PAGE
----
A Place With Spit and Shine
- by Rheta Grimsley Johnson
My little house in the Pass looks like it belongs in the mountains, not at the beach. I think that may be why I fell in love with it, first sight, my perverse nature and love of retro.
It is a modified A-frame from the 1970s, built of stone and western cedar, hidden from the road by a multitude of trees, including hickories, not the most common of hardwoods here. It looks a little like the chapel in the woods at Callaway Gardens, Georgia, something I didn’t acknowledge consciously till about the third friend or relative remarked on the resemblance. That chapel was the site of my first wedding, and who wants to live in the past?
Across the Bridge
There are so many building styles in our little town that I consider the place an architectural museum, not a bad civic slogan if the Pass needed one, which it doesn’t. Pass Christian, An Architectural Museum and Gem of a Town. Or, Pass Christian, Don’t Pass By Without Buying a House.
The Pass already has one or two slogans – Nature’s Gift to the Gulf Coast and Birthplace of Yachting. I tend to like food-related slogans a little better and wish ours mentioned shrimp or oysters, at least the fish tacos at Hook. If you can get passersby thinking about etouffee or bread pudding, you don’t really need a chamber of commerce.
Build a po-boy, they will come.
Most all towns have mottos these days, a bid for tourism, which has become competitive sport. A lot of the civic slogans have to do with vegetables for some reason. But also common are watermelons, sweet potatoes and, not so much, poke sallet. Water Valley, Miss., used to have a Poke Sallet Festival, but I think they’ve changed that to watermelon. More people eat it.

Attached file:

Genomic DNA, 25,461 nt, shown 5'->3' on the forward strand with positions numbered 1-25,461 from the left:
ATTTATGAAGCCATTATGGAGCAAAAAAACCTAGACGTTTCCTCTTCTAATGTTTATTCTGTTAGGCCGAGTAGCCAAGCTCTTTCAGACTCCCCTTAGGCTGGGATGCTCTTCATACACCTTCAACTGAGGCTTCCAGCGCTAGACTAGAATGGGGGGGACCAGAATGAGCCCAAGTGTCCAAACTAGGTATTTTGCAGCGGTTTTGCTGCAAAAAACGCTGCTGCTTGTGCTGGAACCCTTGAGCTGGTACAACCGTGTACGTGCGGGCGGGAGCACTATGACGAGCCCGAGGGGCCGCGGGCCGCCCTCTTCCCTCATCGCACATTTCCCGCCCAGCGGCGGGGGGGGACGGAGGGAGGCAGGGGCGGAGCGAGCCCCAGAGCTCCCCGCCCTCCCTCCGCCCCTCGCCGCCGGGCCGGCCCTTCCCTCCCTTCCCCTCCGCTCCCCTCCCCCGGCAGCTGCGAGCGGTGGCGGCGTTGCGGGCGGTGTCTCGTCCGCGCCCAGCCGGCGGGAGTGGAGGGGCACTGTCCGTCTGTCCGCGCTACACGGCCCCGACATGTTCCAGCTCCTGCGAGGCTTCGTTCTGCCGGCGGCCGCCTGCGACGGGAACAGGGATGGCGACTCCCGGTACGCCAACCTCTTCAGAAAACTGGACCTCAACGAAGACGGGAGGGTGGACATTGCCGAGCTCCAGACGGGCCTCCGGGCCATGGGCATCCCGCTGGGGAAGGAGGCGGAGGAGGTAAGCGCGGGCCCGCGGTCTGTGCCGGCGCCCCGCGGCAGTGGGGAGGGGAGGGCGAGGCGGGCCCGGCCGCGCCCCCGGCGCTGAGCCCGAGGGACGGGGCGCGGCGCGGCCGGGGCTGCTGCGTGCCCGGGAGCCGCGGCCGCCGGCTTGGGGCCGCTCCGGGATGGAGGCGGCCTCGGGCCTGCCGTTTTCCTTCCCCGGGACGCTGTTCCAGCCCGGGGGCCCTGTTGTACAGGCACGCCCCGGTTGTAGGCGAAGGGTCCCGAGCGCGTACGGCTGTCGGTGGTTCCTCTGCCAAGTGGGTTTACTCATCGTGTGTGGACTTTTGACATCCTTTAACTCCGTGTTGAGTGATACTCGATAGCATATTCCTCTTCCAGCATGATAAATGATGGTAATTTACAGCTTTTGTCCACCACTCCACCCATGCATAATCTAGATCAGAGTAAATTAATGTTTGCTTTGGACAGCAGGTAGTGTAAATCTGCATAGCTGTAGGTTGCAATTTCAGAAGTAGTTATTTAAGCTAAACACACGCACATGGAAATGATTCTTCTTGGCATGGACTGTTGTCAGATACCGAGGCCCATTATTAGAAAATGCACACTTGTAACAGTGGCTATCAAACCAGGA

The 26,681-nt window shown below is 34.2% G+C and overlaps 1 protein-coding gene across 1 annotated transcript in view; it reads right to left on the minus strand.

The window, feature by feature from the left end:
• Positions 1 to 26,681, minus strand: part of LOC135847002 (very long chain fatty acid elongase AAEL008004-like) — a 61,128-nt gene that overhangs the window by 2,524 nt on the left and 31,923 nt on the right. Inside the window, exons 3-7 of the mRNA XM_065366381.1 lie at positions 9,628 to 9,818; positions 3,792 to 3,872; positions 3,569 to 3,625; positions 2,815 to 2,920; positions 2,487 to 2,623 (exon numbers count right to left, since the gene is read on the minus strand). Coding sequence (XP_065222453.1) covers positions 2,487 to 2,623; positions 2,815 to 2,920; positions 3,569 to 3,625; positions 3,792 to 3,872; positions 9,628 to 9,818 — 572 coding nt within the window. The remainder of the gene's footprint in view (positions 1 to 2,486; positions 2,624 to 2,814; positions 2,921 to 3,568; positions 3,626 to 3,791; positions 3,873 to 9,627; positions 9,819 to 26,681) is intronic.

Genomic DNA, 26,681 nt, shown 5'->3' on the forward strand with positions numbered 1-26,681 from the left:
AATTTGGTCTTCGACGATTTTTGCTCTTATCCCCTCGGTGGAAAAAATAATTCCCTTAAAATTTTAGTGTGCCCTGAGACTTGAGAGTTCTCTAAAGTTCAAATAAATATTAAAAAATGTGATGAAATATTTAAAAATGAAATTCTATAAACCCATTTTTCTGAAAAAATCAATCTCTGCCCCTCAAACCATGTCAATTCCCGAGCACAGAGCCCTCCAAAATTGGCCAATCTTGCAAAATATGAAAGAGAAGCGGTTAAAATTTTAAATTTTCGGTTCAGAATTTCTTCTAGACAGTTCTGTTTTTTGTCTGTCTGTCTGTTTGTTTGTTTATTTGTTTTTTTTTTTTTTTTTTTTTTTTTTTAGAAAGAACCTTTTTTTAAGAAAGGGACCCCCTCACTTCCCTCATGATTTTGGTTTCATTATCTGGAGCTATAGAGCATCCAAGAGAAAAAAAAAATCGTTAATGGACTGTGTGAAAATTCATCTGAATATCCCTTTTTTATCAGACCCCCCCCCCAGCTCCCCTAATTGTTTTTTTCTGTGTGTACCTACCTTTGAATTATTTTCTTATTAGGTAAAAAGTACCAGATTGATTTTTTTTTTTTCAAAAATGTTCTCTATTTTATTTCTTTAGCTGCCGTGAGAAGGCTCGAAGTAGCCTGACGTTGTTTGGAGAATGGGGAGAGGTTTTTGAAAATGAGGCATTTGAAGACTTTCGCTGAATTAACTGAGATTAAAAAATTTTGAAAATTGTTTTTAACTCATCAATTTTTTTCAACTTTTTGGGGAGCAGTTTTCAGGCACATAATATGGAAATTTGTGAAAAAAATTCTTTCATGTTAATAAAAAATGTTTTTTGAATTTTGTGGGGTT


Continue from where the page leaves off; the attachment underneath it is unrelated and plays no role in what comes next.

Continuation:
I guess the best town motto I ever heard about but did not see was in Hooker, Oklahoma, where the welcome sign read “It’s a location, not a vocation.”
I don’t think it’s wise to change up your slogan to fit the times, which always are a changin’. You should stick with your main civic strengths. I think Wilson, Kansas has done a good job of this, advertising its art in the park, beckoning travelers to visit the “World’s Largest Czechoslovakian Egg.”
I saw the egg, not yet painted to perfection, just a big black orb awaiting tourists, to Wilson what the Eiffel Tower is to Paris, the Manneken Pis to Brussels.
It’s probably clear by now why I’ve never been hired to work in tourism. I don’t often agree with movers and shakers about what needs moving and what needs shaking. Memphis, for instance, built a pyramid to stress its Egyptian ties that nobody – nobody! – thinks about. What the city needed was a big Elvis, looming over the Mississippi River, one blue suede foot in Tennessee, the other in Arkansas.
Maybe it’s best I stay at home in my A-frame, modified, counting the squirrels in the hickories. Which reminds me to ask: Why isn’t Pascagoula known as the Home of the Berserk Squirrel?